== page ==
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Solution Providers: FBI Probe Reveals Issues With Hillary Clinton's Email Security, Archiving Practices

The FBI is recommending no charges against Clinton for her use of private email servers, but solution providers say the former Secretary of State erred by sending work emails while abroad and not establishing an email archive.

The FBI Tuesday said it is recommending no charges against Hillary Clinton for her use of private email servers, but some solution providers said the former Secretary of State erred by sending work emails while abroad and not establishing an email archive.

"Nobody [on Clinton's team] seemed to understand the threats or the depth of security necessary for hosting an email server when you're high-profile," David Felton, owner of Canaan Technology in Norwalk, Conn., told CRN. "People weren't advising her."

Although FBI Director James Comey advised against the U.S. Department of Justice charging Clinton, he said the Democratic candidate for president was "extremely careless" in handling sensitive material and spotlighted several IT-specific areas of concern.

[RELATED: Report: FBI Contacted Denver VAR That Helped Manage Hillary Clinton's Email System]

"Anybody that has sensitive data should be required to have layered enterprise security," Sam Heard, owner of Data Integrity Services in Lakeland, Fla., told CRN. "If you don't, you're asking for trouble."

For solution providers, the most troubling FBI finding was that Clinton used her personal email extensively while outside the U.S., including sending and receiving work emails while in the territory of sophisticated adversaries.

Felton said this presents major risks if Clinton was accessing the email using a BlackBerry or another mobile device that operates on the network of another country.

"The Chinese government is archiving all the information flowing through its network," Felton said. "Given enough time, they can crack anything."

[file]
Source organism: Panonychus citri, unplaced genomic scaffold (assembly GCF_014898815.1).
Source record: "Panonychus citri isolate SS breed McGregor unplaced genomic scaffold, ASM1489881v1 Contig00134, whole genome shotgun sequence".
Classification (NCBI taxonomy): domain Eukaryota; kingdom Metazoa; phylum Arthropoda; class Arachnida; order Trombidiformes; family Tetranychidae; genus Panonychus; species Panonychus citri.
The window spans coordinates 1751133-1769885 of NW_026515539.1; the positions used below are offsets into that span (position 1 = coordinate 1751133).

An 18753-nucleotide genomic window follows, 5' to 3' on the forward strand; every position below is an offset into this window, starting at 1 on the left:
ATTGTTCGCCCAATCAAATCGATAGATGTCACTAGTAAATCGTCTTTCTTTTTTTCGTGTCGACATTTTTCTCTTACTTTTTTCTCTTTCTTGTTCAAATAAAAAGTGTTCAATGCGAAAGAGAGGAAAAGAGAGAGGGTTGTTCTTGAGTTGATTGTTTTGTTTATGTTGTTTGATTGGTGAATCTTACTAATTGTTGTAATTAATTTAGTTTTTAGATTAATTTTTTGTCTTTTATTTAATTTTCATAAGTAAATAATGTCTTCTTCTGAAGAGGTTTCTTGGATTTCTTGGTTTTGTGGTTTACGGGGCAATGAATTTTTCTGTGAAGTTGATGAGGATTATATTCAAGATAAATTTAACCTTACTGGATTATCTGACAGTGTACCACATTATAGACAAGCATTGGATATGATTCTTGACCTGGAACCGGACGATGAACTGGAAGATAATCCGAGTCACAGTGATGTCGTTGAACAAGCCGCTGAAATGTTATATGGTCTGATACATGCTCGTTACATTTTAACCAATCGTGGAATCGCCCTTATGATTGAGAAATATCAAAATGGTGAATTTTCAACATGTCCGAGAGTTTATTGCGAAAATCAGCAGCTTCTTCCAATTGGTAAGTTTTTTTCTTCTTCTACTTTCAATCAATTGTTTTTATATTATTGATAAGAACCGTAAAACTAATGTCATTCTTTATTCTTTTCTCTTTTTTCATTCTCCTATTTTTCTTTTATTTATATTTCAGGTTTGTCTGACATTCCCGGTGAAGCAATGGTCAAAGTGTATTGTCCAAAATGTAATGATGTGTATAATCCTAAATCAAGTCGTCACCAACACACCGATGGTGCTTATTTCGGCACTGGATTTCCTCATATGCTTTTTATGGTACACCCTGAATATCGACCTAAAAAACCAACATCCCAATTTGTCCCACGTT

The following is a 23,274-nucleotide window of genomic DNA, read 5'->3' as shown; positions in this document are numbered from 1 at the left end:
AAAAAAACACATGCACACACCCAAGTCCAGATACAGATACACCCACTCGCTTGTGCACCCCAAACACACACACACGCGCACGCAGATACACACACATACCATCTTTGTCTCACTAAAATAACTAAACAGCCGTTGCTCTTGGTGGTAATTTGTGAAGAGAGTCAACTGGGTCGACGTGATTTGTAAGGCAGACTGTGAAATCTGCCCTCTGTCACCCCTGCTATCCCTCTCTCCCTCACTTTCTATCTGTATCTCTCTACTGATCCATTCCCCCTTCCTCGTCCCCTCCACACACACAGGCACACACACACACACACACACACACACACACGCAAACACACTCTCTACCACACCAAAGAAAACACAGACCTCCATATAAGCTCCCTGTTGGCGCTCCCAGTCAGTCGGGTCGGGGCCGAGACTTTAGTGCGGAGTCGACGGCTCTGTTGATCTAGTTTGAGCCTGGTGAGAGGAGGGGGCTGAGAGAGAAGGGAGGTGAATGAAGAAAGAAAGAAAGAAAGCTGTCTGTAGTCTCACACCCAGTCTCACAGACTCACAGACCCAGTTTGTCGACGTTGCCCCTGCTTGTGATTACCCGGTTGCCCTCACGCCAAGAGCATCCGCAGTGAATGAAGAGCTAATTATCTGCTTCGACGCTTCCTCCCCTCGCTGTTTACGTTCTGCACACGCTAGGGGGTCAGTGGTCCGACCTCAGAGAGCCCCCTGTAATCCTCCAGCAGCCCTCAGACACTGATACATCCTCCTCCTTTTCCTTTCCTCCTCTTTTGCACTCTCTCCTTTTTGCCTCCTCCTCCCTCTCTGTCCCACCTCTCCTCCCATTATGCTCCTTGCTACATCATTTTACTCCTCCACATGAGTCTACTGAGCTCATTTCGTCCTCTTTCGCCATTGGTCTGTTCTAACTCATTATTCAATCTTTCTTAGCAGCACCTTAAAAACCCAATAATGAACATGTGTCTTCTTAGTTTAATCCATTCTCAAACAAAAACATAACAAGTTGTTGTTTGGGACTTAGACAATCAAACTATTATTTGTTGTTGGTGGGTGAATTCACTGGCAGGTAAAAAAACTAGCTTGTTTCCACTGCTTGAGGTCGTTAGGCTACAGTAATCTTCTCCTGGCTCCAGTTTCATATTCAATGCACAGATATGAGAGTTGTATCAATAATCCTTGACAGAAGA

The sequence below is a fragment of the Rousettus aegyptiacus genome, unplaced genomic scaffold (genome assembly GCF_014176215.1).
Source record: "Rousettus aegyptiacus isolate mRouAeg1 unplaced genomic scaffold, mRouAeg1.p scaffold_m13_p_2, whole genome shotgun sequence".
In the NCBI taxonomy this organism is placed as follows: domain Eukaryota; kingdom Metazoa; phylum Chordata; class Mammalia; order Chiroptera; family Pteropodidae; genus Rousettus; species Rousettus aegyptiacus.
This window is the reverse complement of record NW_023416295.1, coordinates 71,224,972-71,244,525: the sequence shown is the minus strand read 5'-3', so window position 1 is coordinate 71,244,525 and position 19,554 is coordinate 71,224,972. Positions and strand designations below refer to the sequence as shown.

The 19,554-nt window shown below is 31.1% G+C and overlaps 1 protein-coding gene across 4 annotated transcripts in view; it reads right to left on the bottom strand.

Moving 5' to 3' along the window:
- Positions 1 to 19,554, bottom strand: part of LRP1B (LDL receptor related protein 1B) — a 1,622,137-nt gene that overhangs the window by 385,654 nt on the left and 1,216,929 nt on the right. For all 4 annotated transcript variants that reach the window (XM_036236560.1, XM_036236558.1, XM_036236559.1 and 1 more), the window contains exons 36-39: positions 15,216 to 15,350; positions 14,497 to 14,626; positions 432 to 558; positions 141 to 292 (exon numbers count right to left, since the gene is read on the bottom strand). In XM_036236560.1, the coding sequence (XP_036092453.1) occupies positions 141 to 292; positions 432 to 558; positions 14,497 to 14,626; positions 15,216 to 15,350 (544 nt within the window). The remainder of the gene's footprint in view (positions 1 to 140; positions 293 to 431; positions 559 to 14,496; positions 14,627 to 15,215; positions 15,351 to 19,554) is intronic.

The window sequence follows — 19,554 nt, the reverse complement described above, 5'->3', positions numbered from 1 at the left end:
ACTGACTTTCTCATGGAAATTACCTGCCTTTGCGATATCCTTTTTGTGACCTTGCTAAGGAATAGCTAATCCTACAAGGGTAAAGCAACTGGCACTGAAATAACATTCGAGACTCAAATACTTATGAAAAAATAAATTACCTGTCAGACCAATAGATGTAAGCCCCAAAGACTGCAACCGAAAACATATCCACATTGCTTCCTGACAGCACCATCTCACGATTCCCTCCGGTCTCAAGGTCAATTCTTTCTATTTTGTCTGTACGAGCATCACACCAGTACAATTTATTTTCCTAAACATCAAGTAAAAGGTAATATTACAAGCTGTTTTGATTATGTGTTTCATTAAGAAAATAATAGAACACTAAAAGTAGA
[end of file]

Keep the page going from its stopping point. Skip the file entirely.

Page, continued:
Given the interest in correspondence from a high-profile figure like Clinton, even techniques such as encryption might not provide sufficient protection when operating on a foreign network.

Instead, Felton – who installs and maintains private email systems – would advise clients to ditch their mobile device entirely in a place like China and stick to computers with a fixed virtual private network connection based in the U.S.

Canaan Technology includes a "GEO IP Filtering" firewall that blocks IP addresses registered in 17 countries such as China, Turkey, Russia, Ukraine, Saudi Arabia and Nigeria from establishing a connection to client information. Therefore, clients following Canaan Technology's recommendations cannot use mobile devices containing business information in any of those 17 nations.


In addition, FBI Director Comey highlighted that unlike U.S. government department and agencies – or even commercial services such as Gmail – Clinton's personal email server was not supported by full-time security staff.

Data Integrity Services' Heard said any U.S. Cabinet head holding sensitive information should have a security expert or consultant reviewing practices and procedures and making sure that all people interacting with the server are adhering to recommendations.

More concerning to Canaan Technology's Felton, however, was that Comey didn't identify any security policies or procedures undertaken by Clinton to prevent hostile actors from gaining access to her email. Although the FBI didn't find direct evidence that Clinton's email domain was successfully hacked, Comey said the FBI would be unlikely to see such evidence given the nature of the email system and the potential actors involved.